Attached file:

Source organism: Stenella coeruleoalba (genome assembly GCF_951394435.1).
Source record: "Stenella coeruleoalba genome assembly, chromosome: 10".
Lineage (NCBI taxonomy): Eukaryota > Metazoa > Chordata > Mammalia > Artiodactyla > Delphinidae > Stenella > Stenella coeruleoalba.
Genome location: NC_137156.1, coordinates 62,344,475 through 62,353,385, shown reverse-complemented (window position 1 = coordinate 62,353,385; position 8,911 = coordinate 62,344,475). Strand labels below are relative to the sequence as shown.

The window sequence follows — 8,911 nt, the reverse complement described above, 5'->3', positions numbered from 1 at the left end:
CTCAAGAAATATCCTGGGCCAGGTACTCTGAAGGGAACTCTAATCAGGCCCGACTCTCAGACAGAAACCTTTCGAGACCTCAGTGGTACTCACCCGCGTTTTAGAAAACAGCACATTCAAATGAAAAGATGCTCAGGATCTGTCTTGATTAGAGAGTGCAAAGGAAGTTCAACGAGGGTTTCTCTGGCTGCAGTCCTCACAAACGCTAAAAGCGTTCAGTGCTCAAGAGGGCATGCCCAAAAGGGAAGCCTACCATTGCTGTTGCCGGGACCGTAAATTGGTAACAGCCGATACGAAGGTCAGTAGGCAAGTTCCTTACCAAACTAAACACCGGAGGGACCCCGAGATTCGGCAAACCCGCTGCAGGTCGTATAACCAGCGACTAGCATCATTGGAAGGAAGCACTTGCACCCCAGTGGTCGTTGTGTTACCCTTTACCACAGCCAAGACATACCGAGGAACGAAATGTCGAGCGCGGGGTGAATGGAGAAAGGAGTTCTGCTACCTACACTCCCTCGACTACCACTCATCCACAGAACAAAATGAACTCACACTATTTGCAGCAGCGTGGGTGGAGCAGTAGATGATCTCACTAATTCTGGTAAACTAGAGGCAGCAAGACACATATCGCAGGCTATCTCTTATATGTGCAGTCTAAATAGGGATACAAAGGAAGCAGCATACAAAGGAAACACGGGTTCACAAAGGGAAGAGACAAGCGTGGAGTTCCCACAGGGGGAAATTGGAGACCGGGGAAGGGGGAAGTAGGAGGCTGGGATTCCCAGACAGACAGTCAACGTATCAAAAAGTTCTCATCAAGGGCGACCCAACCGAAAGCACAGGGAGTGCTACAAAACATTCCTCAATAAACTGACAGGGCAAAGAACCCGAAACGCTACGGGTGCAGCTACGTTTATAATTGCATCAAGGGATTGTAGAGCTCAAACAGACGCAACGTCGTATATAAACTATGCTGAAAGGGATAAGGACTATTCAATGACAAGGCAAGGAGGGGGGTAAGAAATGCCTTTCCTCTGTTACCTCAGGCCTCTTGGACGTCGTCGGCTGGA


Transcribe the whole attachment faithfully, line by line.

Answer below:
Source organism: Stenella coeruleoalba (genome assembly GCF_951394435.1).
Source record: "Stenella coeruleoalba genome assembly, chromosome: 10".
Lineage (NCBI taxonomy): Eukaryota > Metazoa > Chordata > Mammalia > Artiodactyla > Delphinidae > Stenella > Stenella coeruleoalba.
Genome location: NC_137156.1, coordinates 62,344,475 through 62,353,385, shown reverse-complemented (window position 1 = coordinate 62,353,385; position 8,911 = coordinate 62,344,475). Strand labels below are relative to the sequence as shown.

The window sequence follows — 8,911 nt, the reverse complement described above, 5'->3', positions numbered from 1 at the left end:
CTCAAGAAATATCCTGGGCCAGGTACTCTGAAGGGAACTCTAATCAGGCCCGACTCTCAGACAGAAACCTTTCGAGACCTCAGTGGTACTCACCCGCGTTTTAGAAAACAGCACATTCAAATGAAAAGATGCTCAGGATCTGTCTTGATTAGAGAGTGCAAAGGAAGTTCAACGAGGGTTTCTCTGGCTGCAGTCCTCACAAACGCTAAAAGCGTTCAGTGCTCAAGAGGGCATGCCCAAAAGGGAAGCCTACCATTGCTGTTGCCGGGACCGTAAATTGGTAACAGCCGATACGAAGGTCAGTAGGCAAGTTCCTTACCAAACTAAACACCGGAGGGACCCCGAGATTCGGCAAACCCGCTGCAGGTCGTATAACCAGCGACTAGCATCATTGGAAGGAAGCACTTGCACCCCAGTGGTCGTTGTGTTACCCTTTACCACAGCCAAGACATACCGAGGAACGAAATGTCGAGCGCGGGGTGAATGGAGAAAGGAGTTCTGCTACCTACACTCCCTCGACTACCACTCATCCACAGAACAAAATGAACTCACACTATTTGCAGCAGCGTGGGTGGAGCAGTAGATGATCTCACTAATTCTGGTAAACTAGAGGCAGCAAGACACATATCGCAGGCTATCTCTTATATGTGCAGTCTAAATAGGGATACAAAGGAAGCAGCATACAAAGGAAACACGGGTTCACAAAGGGAAGAGACAAGCGTGGAGTTCCCACAGGGGGAAATTGGAGACCGGGGAAGGGGGAAGTAGGAGGCTGGGATTCCCAGACAGACAGTCAACGTATCAAAAAGTTCTCATCAAGGGCGACCCAACCGAAAGCACAGGGAGTGCTACAAAACATTCCTCAATAAACTGACAGGGCAAAGAACCCGAAACGCTACGGGTGCAGCTACGTTTATAATTGCATCAAGGGATTGTAGAGCTCAAACAGACGCAACGTCGTATATAAACTATGCTGAAAGGGATAAGGACTATTCAATGACAAGGCAAGGAGGGGGGTAAGAAATGCCTTTCCTCTGTTACCTCAGGCCTCTTGGACGTCGTCGGCTGGA